Alfred Sisley
Alfred Sisley's Oil Paintings
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1839 -- 1899. English Impressionist landscape painter.

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Alfred Sisley
Banks of the Seine near Bougival
1873(1873) Medium oil on canvas Dimensions 46 x 62 cm cyf
ID: 97511

Alfred Sisley Banks of the Seine near Bougival
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Alfred Sisley Banks of the Seine near Bougival


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Alfred Sisley

French 1839-1899 Alfred Sisley Galleries Alfred Sisley (October 30, 1839 ?C January 29, 1899) was an English Impressionist landscape painter who was born and spent most of his life in France. Sisley is recognized as perhaps the most consistent of the Impressionists, never deviating into figure painting or finding that the movement did not fulfill his artistic needs. Sisley was born in Paris to affluent English parents; William Sisley was in the silk business, and his mother Felicia Sell was a cultivated music connoisseur. At the age of 18, Sisley was sent to London to study for a career in business, but he abandoned it after four years and returned to Paris. Beginning in 1862 he studied at the atelier of Swiss artist Marc-Charles-Gabriel Gleyre, where he became acquainted with Fr??d??ric Bazille, Claude Monet, and Pierre-Auguste Renoir. Together they would paint landscapes en plein air (in the open air) in order to realistically capture the transient effects of sunlight. This approach, innovative at the time, resulted in paintings more colorful and more broadly painted than the public was accustomed to seeing. Consequently, Sisley and his friends initially had few opportunities to exhibit or sell their work. Unlike some of his fellow students who suffered financial hardships, Sisley received an allowance from his father??until 1870, after which time he became increasingly poor. Sisley's student works are lost. His earliest known work, Lane near a Small Town is believed to have been painted around 1864. His first landscape paintings are sombre, coloured with dark browns, greens, and pale blues. They were often executed at Marly and Saint-Cloud.  Related Paintings of Alfred Sisley :. | The Church at Moret | Street in Louveciennes | Sentier de la Mi-cote,Louveciennes | Seine bei Port Marly | Overcast Day at Saint-Mammes |
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Robert Wilhelm Ekman
(August 13, 1808 - February 19, 1873), aka R. W. Ekman, was a significant teacher and painter of the Finnish romantic portraits and early national romanticism. Robert Ekman was born in Uusikaupunki, Finland to an upper class family. His father was Karl Kristoffer Ekman, a medical doctor and a mayor. Mother was Sara Elisabet (maiden name Gadolin). Robert Ekman's both parents died when he was about 10 years old. They left behind five orphans who were placed in foster homes. Schooling was incomplete and there was no chance of academic education. Robert Ekman first studied in Finland under the guidance of Gustaf Wilhelm Finnberg, but in 1824, with his brother Fredrubjm begun studies in Kungliga Akademien för de Fria Konsterna (The royal academy for free arts) in Stockholm. Already as a student Ekman specialized in portraying the life of the common people, instead of Classicism of the academic arts. Ekman graduated in 1836, and was granted a generous traveling scholarship for excelling in his studies. That supported him working in Holland, France and Italy between years 1837-1844. As the scholarship was not plausible otherwise, Ekman took the Swedish citizenship.
Jan van Beers
(22 February 1821 - 14 November 1888) was Flemish poet born in Antwerp. He is usually referred to as "van Beers the elder" to distinguish him from his son, Jan van Beers, the painter. Van Beers was essentially a Netherlander, though politically a Belgian, expressing his thoughts in the same language as any North Netherland writer. In fact, the poems of Jan van Beers are perhaps more popular in the Netherlands than in Belgium, and of many of them there exist more editions printed in the Netherlands than in his political fatherland. Van Beers started life as a teacher of Dutch language and literature, first at Mechelen, then at Lier, and in 1860 was appointed a professor of both at the Athenaeum (high school) in Antwerp, where he had also been a sub-librarian in the communal library. Van Beers as a teacher was early in the field, with Hendrik Conscience, Willems and others, when the Flemish movement began. He composed a Dutch grammar (1852), which, in enlarged editions, still holds the field, and a volume of selections from Dutch authors, both books being so much appreciated that the Belgian government made them text-books in the public schools. Van Beers's historical poems, the principal of which is, perhaps, Jakob Van Maerlant (Amsterdam, 1860), helped the Flemish revival in Belgium as powerfully as his school-books. He is best known, however, as the writer of ballads and songs. Jongelingsdroomen ("A Young Man's Dreams") first appeared at Antwerp and Amsterdam in 1853. These poems were followed by Levensbeelden ("Life Figures or Pictures," Amsterdam, 1858) and by Gevoel en Leven ("Feeling Living," Amsterdam, 1869). His Rijzende Blaren ("Rising Leaves") first made its appearance at Ghent and Rotterdam in 1883.
Konstantin Korovin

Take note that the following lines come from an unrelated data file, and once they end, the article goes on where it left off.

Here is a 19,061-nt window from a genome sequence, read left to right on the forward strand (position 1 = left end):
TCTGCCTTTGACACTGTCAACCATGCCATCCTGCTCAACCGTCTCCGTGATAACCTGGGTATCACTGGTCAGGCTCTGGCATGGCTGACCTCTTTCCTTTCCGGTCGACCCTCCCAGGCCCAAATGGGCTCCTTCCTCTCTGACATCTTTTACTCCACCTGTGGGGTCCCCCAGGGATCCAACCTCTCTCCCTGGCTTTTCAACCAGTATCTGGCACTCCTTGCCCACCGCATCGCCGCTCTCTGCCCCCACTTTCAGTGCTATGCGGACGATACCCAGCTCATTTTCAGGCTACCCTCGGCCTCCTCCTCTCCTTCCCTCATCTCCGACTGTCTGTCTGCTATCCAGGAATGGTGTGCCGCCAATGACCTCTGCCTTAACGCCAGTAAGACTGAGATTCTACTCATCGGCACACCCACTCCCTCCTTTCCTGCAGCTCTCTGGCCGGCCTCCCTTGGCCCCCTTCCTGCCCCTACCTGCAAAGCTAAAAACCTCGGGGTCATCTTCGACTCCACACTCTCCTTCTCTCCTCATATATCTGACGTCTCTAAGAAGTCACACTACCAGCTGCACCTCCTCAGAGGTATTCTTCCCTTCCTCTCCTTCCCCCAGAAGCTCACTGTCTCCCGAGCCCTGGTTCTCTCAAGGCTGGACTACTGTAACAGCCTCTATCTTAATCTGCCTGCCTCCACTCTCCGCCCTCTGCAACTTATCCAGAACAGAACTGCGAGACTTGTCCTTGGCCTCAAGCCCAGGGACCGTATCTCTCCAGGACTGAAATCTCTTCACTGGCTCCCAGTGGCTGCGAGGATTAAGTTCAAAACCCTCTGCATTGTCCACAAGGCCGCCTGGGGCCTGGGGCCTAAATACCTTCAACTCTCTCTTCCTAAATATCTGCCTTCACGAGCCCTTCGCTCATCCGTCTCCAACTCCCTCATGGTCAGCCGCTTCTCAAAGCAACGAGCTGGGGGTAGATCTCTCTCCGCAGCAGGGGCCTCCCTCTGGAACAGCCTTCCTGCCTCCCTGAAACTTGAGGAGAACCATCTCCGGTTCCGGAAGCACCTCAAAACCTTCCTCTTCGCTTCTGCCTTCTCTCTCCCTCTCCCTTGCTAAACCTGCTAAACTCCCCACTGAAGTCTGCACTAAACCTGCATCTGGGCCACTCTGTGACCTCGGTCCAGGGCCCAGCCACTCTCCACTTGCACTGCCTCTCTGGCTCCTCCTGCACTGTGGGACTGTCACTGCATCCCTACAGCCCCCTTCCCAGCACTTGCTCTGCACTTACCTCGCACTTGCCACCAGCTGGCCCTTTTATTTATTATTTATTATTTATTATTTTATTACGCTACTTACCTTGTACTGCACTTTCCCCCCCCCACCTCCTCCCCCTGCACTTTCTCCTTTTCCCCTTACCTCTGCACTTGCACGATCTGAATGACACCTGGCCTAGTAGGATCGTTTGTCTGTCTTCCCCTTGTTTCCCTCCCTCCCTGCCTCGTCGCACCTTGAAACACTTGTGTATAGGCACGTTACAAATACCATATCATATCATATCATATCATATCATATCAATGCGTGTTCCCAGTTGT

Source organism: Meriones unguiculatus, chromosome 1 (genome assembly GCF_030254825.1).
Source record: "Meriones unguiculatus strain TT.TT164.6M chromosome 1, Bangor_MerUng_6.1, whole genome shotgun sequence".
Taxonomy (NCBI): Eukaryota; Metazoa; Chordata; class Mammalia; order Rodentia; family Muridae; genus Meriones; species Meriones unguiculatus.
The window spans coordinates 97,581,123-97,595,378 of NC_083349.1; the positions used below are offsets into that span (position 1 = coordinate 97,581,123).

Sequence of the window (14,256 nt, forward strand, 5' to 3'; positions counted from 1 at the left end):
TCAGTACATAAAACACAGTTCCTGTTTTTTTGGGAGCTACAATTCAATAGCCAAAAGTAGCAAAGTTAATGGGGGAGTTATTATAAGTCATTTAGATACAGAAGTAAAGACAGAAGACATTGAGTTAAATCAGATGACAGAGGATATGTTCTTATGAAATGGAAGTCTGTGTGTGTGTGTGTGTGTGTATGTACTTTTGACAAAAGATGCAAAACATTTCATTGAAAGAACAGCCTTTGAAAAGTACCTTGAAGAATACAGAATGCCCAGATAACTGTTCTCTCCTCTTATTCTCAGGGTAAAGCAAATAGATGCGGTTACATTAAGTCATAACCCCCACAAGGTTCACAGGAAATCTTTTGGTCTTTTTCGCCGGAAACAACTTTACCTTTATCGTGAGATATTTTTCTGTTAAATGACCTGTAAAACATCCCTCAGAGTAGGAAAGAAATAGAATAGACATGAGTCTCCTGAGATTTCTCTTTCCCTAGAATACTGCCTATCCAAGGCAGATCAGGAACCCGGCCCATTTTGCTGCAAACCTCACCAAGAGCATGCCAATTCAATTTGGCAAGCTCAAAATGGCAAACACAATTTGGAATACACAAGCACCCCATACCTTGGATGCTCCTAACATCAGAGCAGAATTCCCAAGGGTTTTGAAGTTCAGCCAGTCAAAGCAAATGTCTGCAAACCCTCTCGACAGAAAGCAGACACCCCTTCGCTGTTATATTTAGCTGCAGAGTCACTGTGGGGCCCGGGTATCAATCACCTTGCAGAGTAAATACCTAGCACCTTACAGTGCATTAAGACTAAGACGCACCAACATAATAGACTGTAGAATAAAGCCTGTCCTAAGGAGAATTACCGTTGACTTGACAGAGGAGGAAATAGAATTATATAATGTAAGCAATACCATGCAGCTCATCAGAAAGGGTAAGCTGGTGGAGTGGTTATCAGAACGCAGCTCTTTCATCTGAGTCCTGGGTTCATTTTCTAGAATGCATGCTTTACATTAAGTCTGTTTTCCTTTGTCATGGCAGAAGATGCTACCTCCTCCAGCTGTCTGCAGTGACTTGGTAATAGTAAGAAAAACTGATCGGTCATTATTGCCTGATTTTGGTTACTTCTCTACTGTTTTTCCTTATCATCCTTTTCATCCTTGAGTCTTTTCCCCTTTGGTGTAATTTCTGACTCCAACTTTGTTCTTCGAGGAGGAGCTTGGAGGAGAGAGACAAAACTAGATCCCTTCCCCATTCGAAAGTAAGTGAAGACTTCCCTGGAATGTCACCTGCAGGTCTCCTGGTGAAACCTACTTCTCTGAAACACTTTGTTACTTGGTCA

1861-1932 Russian Konstantin Korovin Galleries Konstantin was born in Moscow to a merchant family officially registered as peasants of Vladimir gubernia. His father, Aleksey Mikhailovich Korovin, earned a University degree and was more interested in arts and music than in the family business established by Konstantin's grandfather. Konstantin's older brother Sergey Korovin was a notable realist painter. Konstantin's relative Illarion Pryanishnikov was also a prominent painter of the time and a teacher at the Moscow School of Painting, Sculpture and Architecture. In 1875 Konstantin entered the Moscow School of Painting, Sculpturing and Architecture, where he learned from Vasily Perov and Alexei Savrasov. His brother, Sergey was already a student of the School. During their scholar years Korovins became friends with their fellow students Valentin Serov and Isaac Levitan, Kontantin kept these friendship through the whole of his life. In 1881-1882, Korovin spent a year at the Imperial Academy of Arts in Saint Petersburg, but returned disappointed to the Moscow School of painting, sculpturing and architecture. He studied at the school under the new teacher Vasily Polenov until 1886. In 1885, Korovin made traveled to Paris and Spain. Paris was a shock for me?? Impressionists?? in them I found everything for what I was scolded back at home, in Moscow, he later wrote. Korovin. On the balcony, Spanish women Leonora and Ampara. 1897-1898.Polenov introduced Korovin to Savva Mamontov's Abramtsevo circle: Viktor Vasnetsov, Apollinary Vasnetsov, Ilya Repin, Mark Antokolsky and others. The Abramtsevo circle's love for stilized Russian themes is reflected in Korovin's picture A Northern Idyll. In 1885 Korovin works for Mamontov's Opera house. He designed the stage decor for Giuseppe Verdi's Aida, L??o Delibes' Lakme and Georges Bizet's Carmen. St. Triphon's Brook in Pechenga. 1894.In 1888, Korovin traveled with Mamontov to Italy and Spain, where he produced painting On the balcony, Spanish women Leonora and Ampara. Konstantin traveled within Russia, Caucasus and Central Asia, exhibited with Peredvizhniki. He was painting in the Impressionist and later in the Art Nouveau style. In the 1890s, Korovin became a member of the Mir iskusstva art group. Korovin's subsequent works was strongly influenced by his travel to the North. In 1888 he was captivated by the stern northern landscapes, as seen in The Coast of Norway and The Northern Sea. His second trip to the North, with Valentin Serov in 1894, coincided with the construction of the Northern Railway. Korovin painted a large number of landscapes: Norwegian Port, Saint Trifon's Brook in Pechenega, Hammerfest: Aurora Borealis, The Coast at Murmansk and others. The paintings are built on a delicate web of shades of grey. The etude style of these works was typical for the Korovin's art of the 1890s. Using material from his northern trip, Korovin designed the Northern Railway pavilion at the All Russia Exhibition of 1896 at Nizhny Novgorod. In 1900, Korovin designed the Central Asia section of the Russian Empire pavilion on the Paris World Fair; and was awarded the Legion of Honour by the French government. Spring, 1917In the beginning of the 20th century Korovin focused his attention on the theatre. He moved from Mamontov's opera to Mariinsky Theatre in Saint Petersburg. Departing from the tradition of the stage decor, which only indicated the place of action, Korovin produced a mood decor, which conveyed the general emotions of the performance. Korovin designed sets for Constantin Stanislavski's dramatic productions, as well as Mariinsky's operas and ballets. He did the stage design for such Mariinsky's productions as Faust (1899), The Little Humpbacked Horse (1901) and Sadko (1906) that became famous for their expressiveness. Pier in Gurzuf, 1914In 1905, Korovin became an Academician of Painting, and in 1909-1913 he was a professor at the Moscow School of Painting, Sculpture and Architecture. One of the artist's favourite themes was Paris. He painted A Paris Cafe (1890s'), Cafe de la Paix (1905'), La Place de la Bastille (1906), Paris at Night; Le Boulevard Italien (1908'), Night Carnival (1901), Paris in the Evening (1907) and others. During the World War I Korovin worked as a camouflage consultant at the headquarters of one of the Russian armies and was often seen at the front line. After the October Revolution Korovin continued to work in the theatre, designing stage for Richard Wagner's Die Walk??re and Siegfried as well as Pyotr Ilyich Tchaikovsky's The Nutcracker (1918-1920). In 1923 Korovin moved to Paris by the advice of the Commissar of Enlightenment, Anatoliy Vasilievich Lunacharsky, to cure his heart condition and help Korovin's handicapped son. There was supposed to be a large exhibition of Korovin's works but the works were stolen and Korovin was left penniless. For years he produced the numerous Russian winters and Paris boulevards just to make ends meet. In the last years of his life he produced stage designs for many of the major theatres of Europe, America, Asia and Australia, the most famous of which is his scenery for a production by the Turin Opera House of Nikolai Rimsky-Korsakov's The Golden Cockerel. Korovin died in Paris on September 11, 1939. Konstantin's son Alexey Korovin (1897-1950) was a notable Russian-French painter. Because of an accident during his childhood he had both feet amputated. Alexey committed suicide in 1950.